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Writing and Reviewing Papers for Medical Physics and JACMP

B Aydogan1*, J Williamson2*, M Goodsitt3*, S Das4*, M Mills5*, (1) The University of Chicago, Chicago, IL, (2) Washington University, Richmond, VA, (3) university Michigan, Ann Arbor, MI, (4) University of North Carolina, Chapel Hill, NC, (5) James Graham Brown Cancer Center, Louisville, KY


(Wednesday, 8/1/2018) 4:30 PM - 6:00 PM

Room: Room 209

In this presentation, the Editors will outline current and future vision for Medical Physics and Journal of Applied Clinical Medical Physics (JACMP) and review recent work-in-progress initiatives to implement this vision. Guidance to authors on how to write a good Medical Physics and JACMP papers and respond to critiques will be discussed and practical examples will be provided.

Vision for Medical Physics and ongoing developments:
Jeff Williamson, Editor-in-Chief, Medical Physics

Vision for Medical Physics and ongoing developments: Jeff Williamson, Editor-in-Chief
The broad vision of Medical Physics is “to continue the Journal’s tradition of publishing the very best science that propels our discipline forward and improves our contribution to patient care.� More concretely, the Journal should be the preeminent forum for print and electronic exchange of cutting edge medical physics science. We seek to identify the best contributions in (a) translational research applying innovative physics and engineering to clinical problems; (b) cutting-edge basic science developments with clear potential for improving patient care; and (c) high impact clinical physics innovations. Among the challenges and opportunities we face are: electronic-only and open access publishing competition from other radiological science journals; trends towards more interactive, social-media based scientific communities; and diversification of the medical physics research, authorship, and readership domains, including clinical applications quite foreign to core ABR clinical competencies. We will review new and ongoing developments including a marketing campaign to attract new readers and authors.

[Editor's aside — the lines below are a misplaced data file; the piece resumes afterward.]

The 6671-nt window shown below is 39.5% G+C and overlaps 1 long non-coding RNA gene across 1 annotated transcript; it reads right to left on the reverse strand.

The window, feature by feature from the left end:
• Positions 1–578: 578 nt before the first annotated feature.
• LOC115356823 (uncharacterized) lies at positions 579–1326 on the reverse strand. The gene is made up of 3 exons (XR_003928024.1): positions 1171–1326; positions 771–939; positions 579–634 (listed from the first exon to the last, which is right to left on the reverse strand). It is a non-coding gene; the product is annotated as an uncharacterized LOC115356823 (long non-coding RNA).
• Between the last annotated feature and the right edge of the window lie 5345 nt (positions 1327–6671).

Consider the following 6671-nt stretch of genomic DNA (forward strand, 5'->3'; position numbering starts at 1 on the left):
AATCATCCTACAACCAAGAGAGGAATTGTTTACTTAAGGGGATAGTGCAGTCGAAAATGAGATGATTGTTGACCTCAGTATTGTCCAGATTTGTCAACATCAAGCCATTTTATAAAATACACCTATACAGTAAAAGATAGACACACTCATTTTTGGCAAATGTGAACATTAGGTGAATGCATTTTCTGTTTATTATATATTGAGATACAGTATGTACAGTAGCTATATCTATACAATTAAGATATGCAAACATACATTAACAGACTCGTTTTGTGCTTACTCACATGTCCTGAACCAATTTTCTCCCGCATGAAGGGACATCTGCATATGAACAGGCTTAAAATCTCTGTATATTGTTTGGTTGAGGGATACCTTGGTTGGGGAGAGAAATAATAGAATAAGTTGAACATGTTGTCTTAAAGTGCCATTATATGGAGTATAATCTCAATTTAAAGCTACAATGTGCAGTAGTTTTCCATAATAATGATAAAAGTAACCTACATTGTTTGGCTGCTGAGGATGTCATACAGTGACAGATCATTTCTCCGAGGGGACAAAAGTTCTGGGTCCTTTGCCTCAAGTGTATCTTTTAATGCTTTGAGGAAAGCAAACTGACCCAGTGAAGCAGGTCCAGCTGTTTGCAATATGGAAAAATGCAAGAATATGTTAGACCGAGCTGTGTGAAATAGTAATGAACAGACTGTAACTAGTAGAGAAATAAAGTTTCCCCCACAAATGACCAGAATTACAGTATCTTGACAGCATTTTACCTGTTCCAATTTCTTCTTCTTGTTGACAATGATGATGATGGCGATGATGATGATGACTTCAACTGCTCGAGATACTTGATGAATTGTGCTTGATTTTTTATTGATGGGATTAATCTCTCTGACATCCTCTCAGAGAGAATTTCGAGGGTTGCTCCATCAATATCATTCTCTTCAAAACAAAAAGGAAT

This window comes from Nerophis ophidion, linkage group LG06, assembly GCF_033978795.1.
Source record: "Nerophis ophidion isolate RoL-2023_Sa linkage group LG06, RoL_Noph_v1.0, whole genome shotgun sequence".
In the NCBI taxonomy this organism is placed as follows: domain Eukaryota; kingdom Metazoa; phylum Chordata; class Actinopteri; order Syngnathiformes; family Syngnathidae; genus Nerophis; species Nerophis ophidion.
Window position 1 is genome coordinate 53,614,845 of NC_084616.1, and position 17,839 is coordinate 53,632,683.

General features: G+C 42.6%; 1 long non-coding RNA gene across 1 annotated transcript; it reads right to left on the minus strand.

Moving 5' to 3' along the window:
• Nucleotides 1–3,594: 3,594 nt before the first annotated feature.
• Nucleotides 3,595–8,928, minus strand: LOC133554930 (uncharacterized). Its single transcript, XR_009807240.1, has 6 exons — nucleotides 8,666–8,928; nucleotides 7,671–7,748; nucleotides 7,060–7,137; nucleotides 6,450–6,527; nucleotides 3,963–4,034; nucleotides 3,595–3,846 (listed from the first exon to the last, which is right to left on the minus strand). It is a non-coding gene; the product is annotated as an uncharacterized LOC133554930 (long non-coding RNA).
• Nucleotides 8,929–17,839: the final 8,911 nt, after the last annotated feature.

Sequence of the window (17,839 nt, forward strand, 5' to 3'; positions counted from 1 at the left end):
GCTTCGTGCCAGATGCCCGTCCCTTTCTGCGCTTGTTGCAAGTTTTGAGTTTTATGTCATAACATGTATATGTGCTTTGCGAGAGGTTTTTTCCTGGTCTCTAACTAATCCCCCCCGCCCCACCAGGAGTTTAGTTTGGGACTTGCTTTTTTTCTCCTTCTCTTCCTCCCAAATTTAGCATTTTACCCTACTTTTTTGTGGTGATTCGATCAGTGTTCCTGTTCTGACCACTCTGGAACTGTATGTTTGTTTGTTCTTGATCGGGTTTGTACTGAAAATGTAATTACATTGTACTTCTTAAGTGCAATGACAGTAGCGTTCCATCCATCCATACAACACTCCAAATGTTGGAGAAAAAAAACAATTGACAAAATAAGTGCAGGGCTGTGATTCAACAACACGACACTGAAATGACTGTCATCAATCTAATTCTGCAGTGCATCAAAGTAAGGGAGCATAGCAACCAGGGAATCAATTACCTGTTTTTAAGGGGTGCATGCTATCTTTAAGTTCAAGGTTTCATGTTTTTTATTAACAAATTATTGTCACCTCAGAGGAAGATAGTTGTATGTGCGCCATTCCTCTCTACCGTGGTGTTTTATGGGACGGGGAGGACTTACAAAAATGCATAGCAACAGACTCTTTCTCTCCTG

Writing good scientific papers and responding to critiques:
Mitch Goodsitt, Imaging Physics Editor, Medical Physics

Essential components of the title, abstract, introduction, methods, results, discussion and conclusion sections of manuscripts, as well as the desired writing style and styles of the figures and tables will be reviewed. Publishable Medical Physics and JACMP manuscripts must include clear and concise statements of the novelty and clinical and/or scientific importance of the authors’ work. Examples of novelty include: a new technical solution to an important clinical problem; new generalizable knowledge; and first demonstration that an existing engineering solution solves a clinical problem. Please note that we encourage authors of recently published conference proceedings papers (e.g., SPIE and IEEE) on novel medical physics related work to submit more substantial versions of those papers to our journal. All submissions to our journal must include: sufficient background information and rationale; enough detail for others to reproduce the authors’ work; for hypothesis driven work, sufficient statistical analysis to refute or validate the authors’ hypotheses; a description of how the present work compares to, is distinct from, and improves upon others’ work; and sections devoted to the limitations of the study and future directions. Writing should be polished and clearly separated into introduction, materials and methods, results, discussion, and conclusion sections. Poor wording, grammar and composition frustrate the review process. When authors receive critiques from the referees and associate editor, the authors should provide a detailed point-by-point response to each comment. The authors’ rebuttal should include the text of the original criticism, the authors’ response, and a pasted copy of the modified text along with the line numbers in the revised article. The new text should be highlighted in yellow or in a different font color in the revised submission. Following these recommendations will improve submissions and facilitate the review process.